Anti-gunners love to point to Europe as a beacon of enlightenment, far different from our “barbaric” pro-gun ways. The good people over there are past this idea that individuals should be able to purchase and own weapons, why someone might get hurt!
But then 9/11 happened. Terrorists became emboldened and increasingly targeted western nations friendly with the United States.
And, it seems, this may have changed the thinking of many Europeans.
The state of emergency in some countries, triggered after the multiple terrorist attacks hitting Europe, has brought soldiers back into the streets. In Paris or Brussels, it’s hard to miss patrolling and heavily-armed soldiers in the streets. Their guns are proving effective. In February 2017, soldiers shot a man who was charging them in the Louvre museum. In October 2017, police shot dead an assailant in Marseille, France, after he had stabbed two women in the main railway station. Just last month, both soldiers and special police units shot at and killed the man who committed a terrorist attack in Strasbourg, France. The citizens protected by these soldiers are drawing the logical conclusion: guns work against terrorism.
France and Belgium have seen a significant increase in memberships in shooting clubs and in the number of gun license applications over the last three years. The latter almost doubled after the terrorist attacks in Paris and Brussels. In Germany, the amount of legally registered weapons has increased by almost 10 percent in five years, and there were 6.1 million guns in 2017. Between 2012 and 2017, the number of permits to carry weapons for use outside shooting clubs more than tripled to 9,285.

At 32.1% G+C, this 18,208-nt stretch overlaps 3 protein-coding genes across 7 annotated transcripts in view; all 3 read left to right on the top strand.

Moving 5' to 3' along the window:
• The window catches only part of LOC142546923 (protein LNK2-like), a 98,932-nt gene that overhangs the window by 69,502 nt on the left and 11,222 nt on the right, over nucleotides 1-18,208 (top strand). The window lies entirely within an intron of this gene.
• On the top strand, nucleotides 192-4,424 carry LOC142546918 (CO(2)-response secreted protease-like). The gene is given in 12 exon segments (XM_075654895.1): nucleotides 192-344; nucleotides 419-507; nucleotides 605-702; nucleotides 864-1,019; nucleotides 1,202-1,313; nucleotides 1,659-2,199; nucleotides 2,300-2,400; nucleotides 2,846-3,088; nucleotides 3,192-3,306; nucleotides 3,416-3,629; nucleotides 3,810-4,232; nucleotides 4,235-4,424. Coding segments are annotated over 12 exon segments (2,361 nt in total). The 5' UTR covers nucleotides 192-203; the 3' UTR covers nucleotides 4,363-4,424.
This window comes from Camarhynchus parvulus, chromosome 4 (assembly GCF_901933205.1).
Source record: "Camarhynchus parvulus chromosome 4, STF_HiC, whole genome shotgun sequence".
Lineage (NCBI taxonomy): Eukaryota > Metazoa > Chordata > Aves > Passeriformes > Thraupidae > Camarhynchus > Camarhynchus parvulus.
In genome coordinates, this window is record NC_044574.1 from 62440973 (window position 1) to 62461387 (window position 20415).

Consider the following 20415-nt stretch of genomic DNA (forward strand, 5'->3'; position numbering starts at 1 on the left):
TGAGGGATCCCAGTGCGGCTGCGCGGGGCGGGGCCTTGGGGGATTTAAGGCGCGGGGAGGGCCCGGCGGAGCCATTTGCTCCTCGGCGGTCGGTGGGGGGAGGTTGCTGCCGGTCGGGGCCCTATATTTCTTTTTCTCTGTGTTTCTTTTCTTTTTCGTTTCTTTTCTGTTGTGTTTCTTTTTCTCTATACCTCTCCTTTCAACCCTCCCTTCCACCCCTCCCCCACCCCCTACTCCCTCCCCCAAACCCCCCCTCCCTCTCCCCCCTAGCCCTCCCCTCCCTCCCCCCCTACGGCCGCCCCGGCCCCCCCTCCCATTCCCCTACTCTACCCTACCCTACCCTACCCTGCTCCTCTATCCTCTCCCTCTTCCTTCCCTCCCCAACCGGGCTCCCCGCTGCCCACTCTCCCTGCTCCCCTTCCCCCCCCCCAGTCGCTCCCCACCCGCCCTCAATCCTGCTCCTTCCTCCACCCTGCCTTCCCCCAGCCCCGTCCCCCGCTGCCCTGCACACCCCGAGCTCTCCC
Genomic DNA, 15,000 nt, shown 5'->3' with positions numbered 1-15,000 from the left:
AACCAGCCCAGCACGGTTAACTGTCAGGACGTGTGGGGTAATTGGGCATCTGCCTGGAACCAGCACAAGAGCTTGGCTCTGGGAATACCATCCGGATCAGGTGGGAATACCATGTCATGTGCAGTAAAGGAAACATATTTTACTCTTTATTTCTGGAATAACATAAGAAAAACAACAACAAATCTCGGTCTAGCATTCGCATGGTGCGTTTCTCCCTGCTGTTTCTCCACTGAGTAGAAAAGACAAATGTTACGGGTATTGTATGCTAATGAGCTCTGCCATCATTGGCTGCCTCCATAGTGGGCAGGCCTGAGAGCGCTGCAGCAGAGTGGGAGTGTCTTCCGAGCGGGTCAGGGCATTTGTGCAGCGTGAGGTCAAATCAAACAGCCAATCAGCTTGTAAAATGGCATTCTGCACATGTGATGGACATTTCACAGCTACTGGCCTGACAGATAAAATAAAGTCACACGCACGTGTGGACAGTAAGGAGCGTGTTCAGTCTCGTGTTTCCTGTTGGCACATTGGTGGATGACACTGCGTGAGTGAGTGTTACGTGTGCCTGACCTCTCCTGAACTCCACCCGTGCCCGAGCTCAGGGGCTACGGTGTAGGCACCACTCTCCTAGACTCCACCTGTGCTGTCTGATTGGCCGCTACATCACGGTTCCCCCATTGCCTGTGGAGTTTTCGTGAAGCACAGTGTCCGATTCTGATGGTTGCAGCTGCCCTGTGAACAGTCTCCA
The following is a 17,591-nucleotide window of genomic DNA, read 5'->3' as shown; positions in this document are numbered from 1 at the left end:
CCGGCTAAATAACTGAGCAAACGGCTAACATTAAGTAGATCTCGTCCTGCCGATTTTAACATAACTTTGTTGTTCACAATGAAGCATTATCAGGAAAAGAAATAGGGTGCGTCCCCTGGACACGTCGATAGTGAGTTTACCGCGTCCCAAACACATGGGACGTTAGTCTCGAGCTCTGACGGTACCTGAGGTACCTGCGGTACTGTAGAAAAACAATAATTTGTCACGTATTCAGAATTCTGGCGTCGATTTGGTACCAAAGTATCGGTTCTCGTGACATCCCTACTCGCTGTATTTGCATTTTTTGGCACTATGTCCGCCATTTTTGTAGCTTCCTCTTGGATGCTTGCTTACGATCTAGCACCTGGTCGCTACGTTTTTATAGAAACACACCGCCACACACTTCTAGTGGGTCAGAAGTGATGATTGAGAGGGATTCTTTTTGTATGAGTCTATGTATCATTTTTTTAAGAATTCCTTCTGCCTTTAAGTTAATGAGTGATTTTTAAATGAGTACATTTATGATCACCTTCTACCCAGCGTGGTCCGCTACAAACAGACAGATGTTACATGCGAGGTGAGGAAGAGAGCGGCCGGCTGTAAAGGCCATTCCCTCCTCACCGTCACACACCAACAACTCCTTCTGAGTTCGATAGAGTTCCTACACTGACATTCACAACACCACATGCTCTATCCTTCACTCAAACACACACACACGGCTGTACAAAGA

According to ONS data, the UK showed a 2 percent increase in firearm and shotgun certificates in the year ending March 31, 2018—rising to 157,581.
Numbers by the Switzerland-based Small Arms Survey show that unregistered weapons outnumbered legal ones in 2017 by 44.5 million to 34.2 million.
According to a recent Rand Corp. report:
Europe represents the largest market for arms trade on the dark web, generating revenues that are around five times higher than the US. Firearms listings (42 percent) were the most common listings on the dark web, followed by arms-related digital products (27 percent) and others, including ammunition (22 percent). Pistols were the most commonly listed firearm (84 percent), followed by rifles (10 percent) and sub-machine guns (6 percent).
The reason why Europeans are stockpiling arms is understandable: With terrorism came a growing sense of insecurity. Soldiers may be patrolling the big streets, but they cannot be everywhere. Furthermore, terrorist attacks can happen in small towns where police aren’t on high alert, such as the Carcassone and Trèbes attack in France in March 2018, which killed five, the Normandy church attack in France in July 2016, where one person was killed, or the Würzburg train attack of July 2016 in Germany, which resulted in five people being injured with an ax.
But applicants for firearms will soon find themselves in an uphill battle against their own governments.
In other words, they lack the protections of a Second Amendment and now have to fight their governments for the tools of self-defense. Making matters worse is the presence of the European Union, which frowns on guns regardless of what individual nations may want, thus making it even less likely that many Europeans will be able to own firearms and defend themselves in the event of a terrorist attack.
The truth of the matter is that Europeans are fascinated with guns and many of the rank and file would love to own guns if they could. There’s a reason that rental ranges in places like Las Vegas report having a lot of foreign tourists come in to shoot the guns. It’s because we’re the only place on Earth that you can do so.
Europeans haven’t eschewed guns. The nation’s governments have. And it looks like many people have gone to start getting guns anyway. Maybe they heard the old American expression, “Better to be tried by twelve than to be carried by six.”
Can’t say that I blame them.